Hgspotlight - Jasmine Chiaramonte, Ultramarathoner
Jasmine Chiaramonte holds more than just the title of honeygrow’s VP of Finance - this vegetarian and mother of three is a beyond-accomplished ultra-runner. Needing a flexible method of keeping fit (while also having an excuse to leave the house), Jasmine took to running and was quickly on her way to completing ultra-marathons. Her current personal distance record is 119 miles in a 24-hour event, with hopes to break 130 miles in an upcoming race in May 2019.
hg: have you always been a runner?
Jasmine: Kind of? I ran a little in high school but took a 13-year break to have fun in college and then to start a career and family.
hg: what inspired you to start running such long distances?
Jasmine: After I had my second son, I realized that I needed to start doing something for myself and wanted to get out of the house. Running was easy because it didn’t require a set time or place like a team sport or scheduled fitness class. You can run whenever and wherever your schedule allows; having that flexibility made it easy.
hg: what’s your secret to training for long distances?
Jasmine: Consistency. The nice thing about long races and endurance events is that you don’t have to be a naturally gifted athlete to be competitive; you just have to be willing to put the time into training. Being a little stubborn also helps.
hg: what do you listen to on these super long runs?
Jasmine: I don’t run with music very often. During the week, I do most of my training in the dark. I have to wake up really early to run before it’s time to get the kids up and ready for school.
hg: do you know how many total miles you’ve run in your lifetime? Or in the past year, 2018?
Jasmine: I have no idea on lifetime miles, but I joined Strava in 2017 which does track totals. I ran 2,960 miles in 2018, my goal for 2019 is 3,600. I signed up for a 48-hour race in August so I expect to be running a lot this year.
hg: what is your dream running destination or race? What do you think would be the ultimate running experience?
Jasmine: I have lots of bucket list races! Last year I was lucky to scratch one off my list when I got a golden ticket to the Western States at the Georgia Death Race. The Western States 100-mile Endurance Run is the original 100-mile race and extremely difficult to get into through the lottery system. My hope this year is to run the Spartathlon. It’s a 153-mile race through Greece that traces Pheidippides historic run from Athens to Sparta.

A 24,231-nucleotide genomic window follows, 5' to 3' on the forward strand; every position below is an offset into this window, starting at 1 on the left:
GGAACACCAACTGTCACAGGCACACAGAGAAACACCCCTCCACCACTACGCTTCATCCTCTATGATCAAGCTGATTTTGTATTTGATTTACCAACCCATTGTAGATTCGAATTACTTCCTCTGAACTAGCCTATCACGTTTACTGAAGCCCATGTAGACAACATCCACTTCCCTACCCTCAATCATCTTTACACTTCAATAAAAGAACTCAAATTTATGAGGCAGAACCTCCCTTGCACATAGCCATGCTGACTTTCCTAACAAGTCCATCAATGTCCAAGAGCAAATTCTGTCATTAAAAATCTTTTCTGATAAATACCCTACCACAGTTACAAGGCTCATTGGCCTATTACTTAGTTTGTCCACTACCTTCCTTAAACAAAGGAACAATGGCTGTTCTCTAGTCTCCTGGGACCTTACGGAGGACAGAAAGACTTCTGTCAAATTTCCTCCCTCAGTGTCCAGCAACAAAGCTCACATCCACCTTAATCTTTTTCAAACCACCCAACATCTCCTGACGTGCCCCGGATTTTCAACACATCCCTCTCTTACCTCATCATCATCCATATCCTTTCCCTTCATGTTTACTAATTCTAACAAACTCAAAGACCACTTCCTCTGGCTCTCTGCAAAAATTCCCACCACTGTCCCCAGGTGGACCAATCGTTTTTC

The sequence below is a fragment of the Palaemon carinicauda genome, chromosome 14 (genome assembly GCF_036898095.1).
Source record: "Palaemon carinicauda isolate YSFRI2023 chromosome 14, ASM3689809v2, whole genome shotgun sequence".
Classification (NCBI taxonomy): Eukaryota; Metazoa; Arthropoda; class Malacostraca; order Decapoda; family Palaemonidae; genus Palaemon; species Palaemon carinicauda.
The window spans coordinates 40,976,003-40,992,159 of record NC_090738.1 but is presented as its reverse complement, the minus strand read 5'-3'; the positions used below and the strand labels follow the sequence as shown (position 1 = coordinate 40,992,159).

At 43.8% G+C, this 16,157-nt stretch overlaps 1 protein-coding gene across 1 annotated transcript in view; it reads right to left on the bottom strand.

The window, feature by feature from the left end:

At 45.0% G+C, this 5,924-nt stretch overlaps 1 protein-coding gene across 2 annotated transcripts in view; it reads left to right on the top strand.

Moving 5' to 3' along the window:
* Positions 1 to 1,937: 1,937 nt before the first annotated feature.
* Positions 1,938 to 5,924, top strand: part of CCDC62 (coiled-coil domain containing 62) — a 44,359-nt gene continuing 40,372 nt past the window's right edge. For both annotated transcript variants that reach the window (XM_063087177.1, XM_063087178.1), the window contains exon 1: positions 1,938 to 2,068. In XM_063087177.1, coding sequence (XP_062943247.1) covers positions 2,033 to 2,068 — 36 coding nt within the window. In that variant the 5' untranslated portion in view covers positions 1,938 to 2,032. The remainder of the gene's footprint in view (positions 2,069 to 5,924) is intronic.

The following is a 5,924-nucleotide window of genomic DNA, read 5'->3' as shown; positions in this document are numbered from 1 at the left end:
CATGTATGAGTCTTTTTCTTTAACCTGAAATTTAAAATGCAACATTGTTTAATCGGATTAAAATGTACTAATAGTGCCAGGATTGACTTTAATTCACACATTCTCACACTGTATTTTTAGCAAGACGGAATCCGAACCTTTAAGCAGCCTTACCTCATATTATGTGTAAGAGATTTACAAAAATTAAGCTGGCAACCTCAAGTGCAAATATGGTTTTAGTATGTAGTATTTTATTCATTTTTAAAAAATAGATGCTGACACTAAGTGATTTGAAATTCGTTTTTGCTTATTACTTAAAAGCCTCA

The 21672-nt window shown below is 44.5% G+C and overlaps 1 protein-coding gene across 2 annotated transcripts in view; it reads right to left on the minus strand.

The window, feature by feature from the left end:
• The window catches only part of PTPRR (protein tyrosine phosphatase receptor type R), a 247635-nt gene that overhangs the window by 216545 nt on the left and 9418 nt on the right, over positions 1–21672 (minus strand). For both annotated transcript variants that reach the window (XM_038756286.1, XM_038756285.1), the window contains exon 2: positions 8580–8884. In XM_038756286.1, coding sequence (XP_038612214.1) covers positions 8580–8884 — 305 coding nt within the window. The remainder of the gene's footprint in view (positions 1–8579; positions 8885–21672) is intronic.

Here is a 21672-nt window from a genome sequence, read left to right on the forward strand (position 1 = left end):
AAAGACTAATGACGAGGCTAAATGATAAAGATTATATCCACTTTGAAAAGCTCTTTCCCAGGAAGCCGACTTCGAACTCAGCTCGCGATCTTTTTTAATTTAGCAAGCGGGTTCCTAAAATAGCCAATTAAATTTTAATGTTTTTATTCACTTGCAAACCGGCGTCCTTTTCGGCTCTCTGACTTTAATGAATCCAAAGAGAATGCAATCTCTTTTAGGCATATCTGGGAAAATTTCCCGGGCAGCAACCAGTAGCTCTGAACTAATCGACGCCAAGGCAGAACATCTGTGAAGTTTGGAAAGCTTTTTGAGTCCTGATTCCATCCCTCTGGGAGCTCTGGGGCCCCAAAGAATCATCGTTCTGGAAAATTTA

hg: what do you eat when you are training? Do you have a go-to pre-race meal?
Jasmine: For pre-race meals, I try to keep it simple with a bagel and a banana or some granola with almond milk.
hg: Do you have any advice for someone who wants to transition from marathons to ultramarathons? Dietary/training/etc?
Jasmine: The main training difference for me has been running slower in order to gradually increase my overall volume while trying to avoid any injuries that come with the higher mileage. You also need to practice eating while training to see how your body reacts to different foods. You can get through a marathon without any solid food, but when your races take 5-25 hours, you need to eat!
hg: what’s your favorite food to refuel with after a race?
Jasmine: I will basically eat anything that gets in my way unless it’s meat! I also enjoy a post-run beer or three.
hg: how long have you been a vegetarian?
Jasmine: 8 years
hg: what’s your go-to dish at honeygrow?
Jasmine: Red Coconut Curry with whole wheat noodles or the Make it Grain Salad. And I always add a honeybar.